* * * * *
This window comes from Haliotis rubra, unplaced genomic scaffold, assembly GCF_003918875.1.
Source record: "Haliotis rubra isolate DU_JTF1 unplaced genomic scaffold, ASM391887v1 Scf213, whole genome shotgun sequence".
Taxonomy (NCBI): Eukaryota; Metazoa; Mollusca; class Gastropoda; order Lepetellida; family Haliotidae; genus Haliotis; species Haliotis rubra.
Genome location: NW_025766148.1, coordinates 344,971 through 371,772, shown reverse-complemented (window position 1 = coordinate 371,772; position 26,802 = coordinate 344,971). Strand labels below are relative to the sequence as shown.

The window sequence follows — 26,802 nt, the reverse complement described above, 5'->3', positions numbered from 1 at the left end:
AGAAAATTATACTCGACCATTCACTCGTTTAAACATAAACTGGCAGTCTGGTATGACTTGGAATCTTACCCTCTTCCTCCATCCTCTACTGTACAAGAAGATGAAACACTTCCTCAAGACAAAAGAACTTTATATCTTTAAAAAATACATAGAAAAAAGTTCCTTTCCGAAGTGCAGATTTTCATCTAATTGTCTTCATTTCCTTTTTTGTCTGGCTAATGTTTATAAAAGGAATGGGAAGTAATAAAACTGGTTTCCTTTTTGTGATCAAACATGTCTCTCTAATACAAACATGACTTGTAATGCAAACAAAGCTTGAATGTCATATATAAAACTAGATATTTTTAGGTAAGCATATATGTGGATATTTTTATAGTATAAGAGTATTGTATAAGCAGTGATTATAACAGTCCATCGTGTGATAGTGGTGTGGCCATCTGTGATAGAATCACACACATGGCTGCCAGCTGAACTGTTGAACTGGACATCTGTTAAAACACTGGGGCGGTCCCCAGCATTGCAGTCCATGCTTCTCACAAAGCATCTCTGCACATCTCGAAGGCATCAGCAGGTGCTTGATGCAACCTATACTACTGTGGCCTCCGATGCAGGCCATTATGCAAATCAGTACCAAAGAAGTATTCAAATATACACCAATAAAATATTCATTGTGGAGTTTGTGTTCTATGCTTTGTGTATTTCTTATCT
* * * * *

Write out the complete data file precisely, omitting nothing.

This window comes from Haliotis rubra, unplaced genomic scaffold, assembly GCF_003918875.1.
Source record: "Haliotis rubra isolate DU_JTF1 unplaced genomic scaffold, ASM391887v1 Scf213, whole genome shotgun sequence".
Taxonomy (NCBI): Eukaryota; Metazoa; Mollusca; class Gastropoda; order Lepetellida; family Haliotidae; genus Haliotis; species Haliotis rubra.
Genome location: NW_025766148.1, coordinates 344,971 through 371,772, shown reverse-complemented (window position 1 = coordinate 371,772; position 26,802 = coordinate 344,971). Strand labels below are relative to the sequence as shown.

The window sequence follows — 26,802 nt, the reverse complement described above, 5'->3', positions numbered from 1 at the left end:
AGAAAATTATACTCGACCATTCACTCGTTTAAACATAAACTGGCAGTCTGGTATGACTTGGAATCTTACCCTCTTCCTCCATCCTCTACTGTACAAGAAGATGAAACACTTCCTCAAGACAAAAGAACTTTATATCTTTAAAAAATACATAGAAAAAAGTTCCTTTCCGAAGTGCAGATTTTCATCTAATTGTCTTCATTTCCTTTTTTGTCTGGCTAATGTTTATAAAAGGAATGGGAAGTAATAAAACTGGTTTCCTTTTTGTGATCAAACATGTCTCTCTAATACAAACATGACTTGTAATGCAAACAAAGCTTGAATGTCATATATAAAACTAGATATTTTTAGGTAAGCATATATGTGGATATTTTTATAGTATAAGAGTATTGTATAAGCAGTGATTATAACAGTCCATCGTGTGATAGTGGTGTGGCCATCTGTGATAGAATCACACACATGGCTGCCAGCTGAACTGTTGAACTGGACATCTGTTAAAACACTGGGGCGGTCCCCAGCATTGCAGTCCATGCTTCTCACAAAGCATCTCTGCACATCTCGAAGGCATCAGCAGGTGCTTGATGCAACCTATACTACTGTGGCCTCCGATGCAGGCCATTATGCAAATCAGTACCAAAGAAGTATTCAAATATACACCAATAAAATATTCATTGTGGAGTTTGTGTTCTATGCTTTGTGTATTTCTTATCT